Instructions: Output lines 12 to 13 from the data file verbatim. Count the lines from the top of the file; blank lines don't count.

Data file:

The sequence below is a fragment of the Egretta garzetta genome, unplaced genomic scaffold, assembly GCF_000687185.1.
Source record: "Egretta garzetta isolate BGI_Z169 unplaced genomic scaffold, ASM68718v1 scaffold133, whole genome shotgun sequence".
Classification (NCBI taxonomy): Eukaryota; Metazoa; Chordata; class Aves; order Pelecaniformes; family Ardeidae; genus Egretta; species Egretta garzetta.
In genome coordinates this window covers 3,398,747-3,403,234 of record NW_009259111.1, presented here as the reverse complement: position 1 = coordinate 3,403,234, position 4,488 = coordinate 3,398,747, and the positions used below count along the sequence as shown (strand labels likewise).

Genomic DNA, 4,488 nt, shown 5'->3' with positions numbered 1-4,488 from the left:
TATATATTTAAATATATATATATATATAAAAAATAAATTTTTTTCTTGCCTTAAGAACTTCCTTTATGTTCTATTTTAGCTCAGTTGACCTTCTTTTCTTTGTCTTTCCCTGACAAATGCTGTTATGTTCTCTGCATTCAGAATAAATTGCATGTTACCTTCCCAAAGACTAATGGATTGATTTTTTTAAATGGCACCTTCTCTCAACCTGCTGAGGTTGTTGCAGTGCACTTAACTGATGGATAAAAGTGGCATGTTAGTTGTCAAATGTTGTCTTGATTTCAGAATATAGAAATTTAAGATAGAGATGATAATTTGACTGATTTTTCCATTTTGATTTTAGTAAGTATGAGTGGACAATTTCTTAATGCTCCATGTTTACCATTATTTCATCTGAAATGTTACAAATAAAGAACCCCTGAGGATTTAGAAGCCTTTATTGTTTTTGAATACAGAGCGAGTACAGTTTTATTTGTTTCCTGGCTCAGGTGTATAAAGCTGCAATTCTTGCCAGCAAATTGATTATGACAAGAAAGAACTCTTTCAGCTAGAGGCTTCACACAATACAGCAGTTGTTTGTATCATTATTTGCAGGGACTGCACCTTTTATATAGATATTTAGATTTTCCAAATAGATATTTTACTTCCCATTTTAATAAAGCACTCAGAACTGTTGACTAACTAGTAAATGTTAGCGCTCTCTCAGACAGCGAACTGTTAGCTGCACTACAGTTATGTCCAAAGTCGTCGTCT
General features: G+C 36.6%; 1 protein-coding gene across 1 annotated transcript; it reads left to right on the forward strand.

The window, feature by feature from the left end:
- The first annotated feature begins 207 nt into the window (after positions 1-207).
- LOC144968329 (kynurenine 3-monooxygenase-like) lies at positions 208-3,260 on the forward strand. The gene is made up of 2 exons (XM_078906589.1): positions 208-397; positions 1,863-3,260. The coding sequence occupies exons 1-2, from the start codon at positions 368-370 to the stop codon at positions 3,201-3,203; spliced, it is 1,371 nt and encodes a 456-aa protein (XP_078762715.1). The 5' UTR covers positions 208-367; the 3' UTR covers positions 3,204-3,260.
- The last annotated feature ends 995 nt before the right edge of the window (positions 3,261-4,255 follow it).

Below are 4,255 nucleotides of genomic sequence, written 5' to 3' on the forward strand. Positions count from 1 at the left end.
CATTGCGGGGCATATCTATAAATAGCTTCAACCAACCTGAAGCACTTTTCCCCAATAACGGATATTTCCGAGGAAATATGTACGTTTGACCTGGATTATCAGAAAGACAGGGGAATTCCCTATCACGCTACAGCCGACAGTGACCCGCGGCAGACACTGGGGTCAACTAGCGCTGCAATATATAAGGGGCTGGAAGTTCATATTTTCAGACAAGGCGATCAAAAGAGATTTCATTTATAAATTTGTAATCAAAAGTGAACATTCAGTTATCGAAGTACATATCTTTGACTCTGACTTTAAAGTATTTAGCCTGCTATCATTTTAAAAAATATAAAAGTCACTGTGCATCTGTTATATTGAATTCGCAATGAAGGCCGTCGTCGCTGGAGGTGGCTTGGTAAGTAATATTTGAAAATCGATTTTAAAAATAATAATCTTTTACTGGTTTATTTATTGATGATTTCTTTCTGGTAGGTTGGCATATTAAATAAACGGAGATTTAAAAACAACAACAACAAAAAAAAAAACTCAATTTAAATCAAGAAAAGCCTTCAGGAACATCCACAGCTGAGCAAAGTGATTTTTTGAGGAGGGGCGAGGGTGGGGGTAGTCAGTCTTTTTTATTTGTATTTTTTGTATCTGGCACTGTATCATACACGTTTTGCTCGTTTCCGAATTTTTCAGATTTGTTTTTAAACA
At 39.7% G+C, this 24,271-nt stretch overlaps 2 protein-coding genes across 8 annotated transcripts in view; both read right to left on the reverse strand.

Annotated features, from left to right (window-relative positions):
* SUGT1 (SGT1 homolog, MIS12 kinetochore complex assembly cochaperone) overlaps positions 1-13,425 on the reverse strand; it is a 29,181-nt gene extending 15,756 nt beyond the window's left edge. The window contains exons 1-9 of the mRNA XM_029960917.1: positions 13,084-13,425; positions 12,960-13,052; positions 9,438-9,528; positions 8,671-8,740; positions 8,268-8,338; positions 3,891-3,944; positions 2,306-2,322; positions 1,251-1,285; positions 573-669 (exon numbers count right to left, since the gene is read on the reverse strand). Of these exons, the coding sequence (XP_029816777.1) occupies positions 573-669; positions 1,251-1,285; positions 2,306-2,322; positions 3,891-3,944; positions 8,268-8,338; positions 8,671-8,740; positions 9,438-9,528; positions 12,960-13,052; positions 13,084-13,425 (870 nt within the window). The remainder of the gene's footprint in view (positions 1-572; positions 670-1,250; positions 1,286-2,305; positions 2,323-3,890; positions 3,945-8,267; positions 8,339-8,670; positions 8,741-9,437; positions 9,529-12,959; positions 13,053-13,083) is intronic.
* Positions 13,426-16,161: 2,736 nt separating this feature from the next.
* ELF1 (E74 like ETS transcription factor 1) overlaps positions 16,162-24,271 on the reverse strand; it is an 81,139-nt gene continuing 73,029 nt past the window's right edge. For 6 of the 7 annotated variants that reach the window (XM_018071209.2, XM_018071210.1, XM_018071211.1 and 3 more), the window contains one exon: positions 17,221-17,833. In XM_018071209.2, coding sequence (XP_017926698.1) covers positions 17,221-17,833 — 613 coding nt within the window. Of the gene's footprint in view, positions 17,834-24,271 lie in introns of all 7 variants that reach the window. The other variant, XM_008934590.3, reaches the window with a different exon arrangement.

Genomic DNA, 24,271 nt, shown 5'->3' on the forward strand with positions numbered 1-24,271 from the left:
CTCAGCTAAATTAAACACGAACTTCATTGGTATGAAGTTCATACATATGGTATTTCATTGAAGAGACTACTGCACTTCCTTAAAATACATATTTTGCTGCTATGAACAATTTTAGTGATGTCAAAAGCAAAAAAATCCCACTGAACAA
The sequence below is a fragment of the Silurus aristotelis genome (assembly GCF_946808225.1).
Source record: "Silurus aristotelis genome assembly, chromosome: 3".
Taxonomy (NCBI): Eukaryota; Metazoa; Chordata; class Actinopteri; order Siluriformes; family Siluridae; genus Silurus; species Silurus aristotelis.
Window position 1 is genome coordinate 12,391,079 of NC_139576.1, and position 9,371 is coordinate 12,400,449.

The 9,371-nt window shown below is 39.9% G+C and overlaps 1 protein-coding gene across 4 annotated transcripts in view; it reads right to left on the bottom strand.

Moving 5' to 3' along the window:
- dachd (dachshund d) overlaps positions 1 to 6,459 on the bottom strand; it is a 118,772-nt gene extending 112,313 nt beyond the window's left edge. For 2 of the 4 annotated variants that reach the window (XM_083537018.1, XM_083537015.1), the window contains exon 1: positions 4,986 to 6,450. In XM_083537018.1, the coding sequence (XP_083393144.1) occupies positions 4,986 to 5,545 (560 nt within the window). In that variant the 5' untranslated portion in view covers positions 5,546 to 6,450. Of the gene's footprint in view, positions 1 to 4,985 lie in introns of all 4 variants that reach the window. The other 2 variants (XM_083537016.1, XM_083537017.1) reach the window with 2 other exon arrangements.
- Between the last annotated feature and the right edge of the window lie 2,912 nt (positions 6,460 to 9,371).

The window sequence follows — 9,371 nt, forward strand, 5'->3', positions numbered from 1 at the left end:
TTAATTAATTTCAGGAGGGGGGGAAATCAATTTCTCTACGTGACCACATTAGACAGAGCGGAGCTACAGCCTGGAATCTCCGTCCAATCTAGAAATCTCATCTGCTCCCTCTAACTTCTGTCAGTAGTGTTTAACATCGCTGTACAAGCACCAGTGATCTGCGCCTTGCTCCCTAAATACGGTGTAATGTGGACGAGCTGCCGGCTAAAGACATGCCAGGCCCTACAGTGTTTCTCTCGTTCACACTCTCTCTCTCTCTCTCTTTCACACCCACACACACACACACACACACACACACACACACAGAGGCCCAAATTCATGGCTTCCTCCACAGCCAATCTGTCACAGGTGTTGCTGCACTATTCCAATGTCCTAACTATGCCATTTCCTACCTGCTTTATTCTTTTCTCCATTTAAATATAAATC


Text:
Below are 4,255 nucleotides of genomic sequence, written 5' to 3' on the forward strand. Positions count from 1 at the left end.
CATTGCGGGGCATATCTATAAATAGCTTCAACCAACCTGAAGCACTTTTCCCCAATAACGGATATTTCCGAGGAAATATGTACGTTTGACCTGGATTATCAGAAAGACAGGGGAATTCCCTATCACGCTACAGCCGACAGTGACCCGCGGCAGACACTGGGGTCAACTAGCGCTGCAATATATAAGGGGCTGGAAGTTCATATTTTCAGACAAGGCGATCAAAAGAGATTTCATTTATAAATTTGTAATCAAAAGTGAACATTCAGTTATCGAAGTACATATCTTTGACTCTGACTTTAAAGTATTTAGCCTGCTATCATTTTAAAAAATATAAAAGTCACTGTGCATCTGTTATATTGAATTCGCAATGAAGGCCGTCGTCGCTGGAGGTGGCTTGGTAAGTAATATTTGAAAATCGATTTTAAAAATAATAATCTTTTACTGGTTTATTTATTGATGATTTCTTTCTGGTAGGTTGGCATATTAAATAAACGGAGATTTAAAAACAACAACAACAAAAAAAAAAACTCAATTTAAATCAAGAAAAGCCTTCAGGAACATCCACAGCTGAGCAAAGTGATTTTTTGAGGAGGGGCGAGGGTGGGGGTAGTCAGTCTTTTTTATTTGTATTTTTTGTATCTGGCACTGTATCATACACGTTTTGCTCGTTTCCGAATTTTTCAGATTTGTTTTTAAACA